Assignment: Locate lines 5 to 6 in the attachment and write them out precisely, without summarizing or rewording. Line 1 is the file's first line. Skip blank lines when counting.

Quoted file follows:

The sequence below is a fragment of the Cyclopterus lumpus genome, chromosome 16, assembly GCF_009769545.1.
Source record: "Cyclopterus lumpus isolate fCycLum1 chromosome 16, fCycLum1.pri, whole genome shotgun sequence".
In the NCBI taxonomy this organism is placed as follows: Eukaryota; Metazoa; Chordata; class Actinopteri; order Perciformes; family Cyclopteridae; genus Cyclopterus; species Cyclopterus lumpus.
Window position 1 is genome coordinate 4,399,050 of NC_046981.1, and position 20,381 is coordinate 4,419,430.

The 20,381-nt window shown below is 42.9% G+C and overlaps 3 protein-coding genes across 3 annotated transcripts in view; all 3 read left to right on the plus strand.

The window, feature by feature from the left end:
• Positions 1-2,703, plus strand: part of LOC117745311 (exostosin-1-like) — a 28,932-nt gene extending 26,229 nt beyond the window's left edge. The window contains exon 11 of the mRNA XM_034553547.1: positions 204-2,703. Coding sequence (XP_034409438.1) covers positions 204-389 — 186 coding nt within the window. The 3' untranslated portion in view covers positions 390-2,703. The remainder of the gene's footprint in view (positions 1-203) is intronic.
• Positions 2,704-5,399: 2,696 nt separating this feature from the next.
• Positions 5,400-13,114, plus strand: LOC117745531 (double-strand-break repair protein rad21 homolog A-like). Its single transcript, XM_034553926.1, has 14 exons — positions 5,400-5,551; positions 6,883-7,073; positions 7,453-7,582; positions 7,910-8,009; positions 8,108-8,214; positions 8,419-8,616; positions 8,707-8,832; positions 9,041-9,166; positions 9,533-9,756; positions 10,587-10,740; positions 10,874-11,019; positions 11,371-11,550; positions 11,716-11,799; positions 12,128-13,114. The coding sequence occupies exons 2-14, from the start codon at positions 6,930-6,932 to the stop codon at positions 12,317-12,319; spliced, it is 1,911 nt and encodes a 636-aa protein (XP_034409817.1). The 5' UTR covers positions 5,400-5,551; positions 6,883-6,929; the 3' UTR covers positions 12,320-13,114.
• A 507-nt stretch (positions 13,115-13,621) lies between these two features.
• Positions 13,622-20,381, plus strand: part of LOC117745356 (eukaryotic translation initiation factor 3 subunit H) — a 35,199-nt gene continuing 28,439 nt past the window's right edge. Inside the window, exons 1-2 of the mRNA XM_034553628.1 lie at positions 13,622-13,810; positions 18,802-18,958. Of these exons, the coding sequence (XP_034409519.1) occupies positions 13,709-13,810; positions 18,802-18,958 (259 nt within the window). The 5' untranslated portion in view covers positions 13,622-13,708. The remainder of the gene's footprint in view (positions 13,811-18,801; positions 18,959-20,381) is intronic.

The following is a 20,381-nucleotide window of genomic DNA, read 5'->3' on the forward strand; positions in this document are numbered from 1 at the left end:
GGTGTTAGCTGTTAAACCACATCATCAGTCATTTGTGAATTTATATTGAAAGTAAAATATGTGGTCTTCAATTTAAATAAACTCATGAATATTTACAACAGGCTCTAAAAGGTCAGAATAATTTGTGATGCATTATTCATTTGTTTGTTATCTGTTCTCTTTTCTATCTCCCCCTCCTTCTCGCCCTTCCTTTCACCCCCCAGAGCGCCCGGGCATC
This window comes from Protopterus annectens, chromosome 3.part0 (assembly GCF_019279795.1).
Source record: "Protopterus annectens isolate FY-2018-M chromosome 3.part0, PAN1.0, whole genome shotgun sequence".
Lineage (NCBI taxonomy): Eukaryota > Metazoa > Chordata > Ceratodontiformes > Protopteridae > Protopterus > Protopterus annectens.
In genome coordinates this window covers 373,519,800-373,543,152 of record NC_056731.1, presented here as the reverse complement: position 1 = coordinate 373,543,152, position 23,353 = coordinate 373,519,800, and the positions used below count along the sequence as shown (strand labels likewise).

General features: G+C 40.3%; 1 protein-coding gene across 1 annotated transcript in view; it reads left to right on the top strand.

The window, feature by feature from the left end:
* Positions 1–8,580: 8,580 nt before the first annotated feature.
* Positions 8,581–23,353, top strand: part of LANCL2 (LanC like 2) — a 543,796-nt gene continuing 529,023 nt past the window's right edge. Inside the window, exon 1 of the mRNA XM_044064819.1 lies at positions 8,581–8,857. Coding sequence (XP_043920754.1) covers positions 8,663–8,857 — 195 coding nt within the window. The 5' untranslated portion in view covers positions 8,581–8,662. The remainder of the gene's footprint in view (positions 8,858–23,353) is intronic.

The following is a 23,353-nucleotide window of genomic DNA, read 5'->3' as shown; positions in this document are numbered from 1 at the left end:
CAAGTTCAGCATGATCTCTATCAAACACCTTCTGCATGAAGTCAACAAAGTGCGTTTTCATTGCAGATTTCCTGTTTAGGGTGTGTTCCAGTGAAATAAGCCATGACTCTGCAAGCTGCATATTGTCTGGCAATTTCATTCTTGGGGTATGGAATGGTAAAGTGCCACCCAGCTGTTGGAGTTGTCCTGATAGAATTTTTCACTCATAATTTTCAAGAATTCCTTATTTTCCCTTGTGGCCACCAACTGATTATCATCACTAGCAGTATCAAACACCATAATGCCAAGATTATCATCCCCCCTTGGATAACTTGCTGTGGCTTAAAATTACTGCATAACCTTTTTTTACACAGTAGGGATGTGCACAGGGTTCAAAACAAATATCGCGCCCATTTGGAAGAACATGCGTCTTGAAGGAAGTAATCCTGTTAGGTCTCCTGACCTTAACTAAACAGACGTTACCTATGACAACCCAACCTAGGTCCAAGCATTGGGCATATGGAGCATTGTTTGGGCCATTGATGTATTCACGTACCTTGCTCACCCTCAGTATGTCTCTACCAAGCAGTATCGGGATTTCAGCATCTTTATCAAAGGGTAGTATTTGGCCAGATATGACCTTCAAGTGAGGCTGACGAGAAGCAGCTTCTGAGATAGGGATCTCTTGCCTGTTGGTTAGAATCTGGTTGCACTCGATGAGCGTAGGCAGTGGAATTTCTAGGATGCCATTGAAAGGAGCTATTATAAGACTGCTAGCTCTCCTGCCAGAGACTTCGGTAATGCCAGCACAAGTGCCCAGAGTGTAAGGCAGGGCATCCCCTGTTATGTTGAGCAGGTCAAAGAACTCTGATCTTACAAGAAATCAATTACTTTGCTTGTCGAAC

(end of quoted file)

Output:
The 20,381-nt window shown below is 42.9% G+C and overlaps 3 protein-coding genes across 3 annotated transcripts in view; all 3 read left to right on the plus strand.

The window, feature by feature from the left end: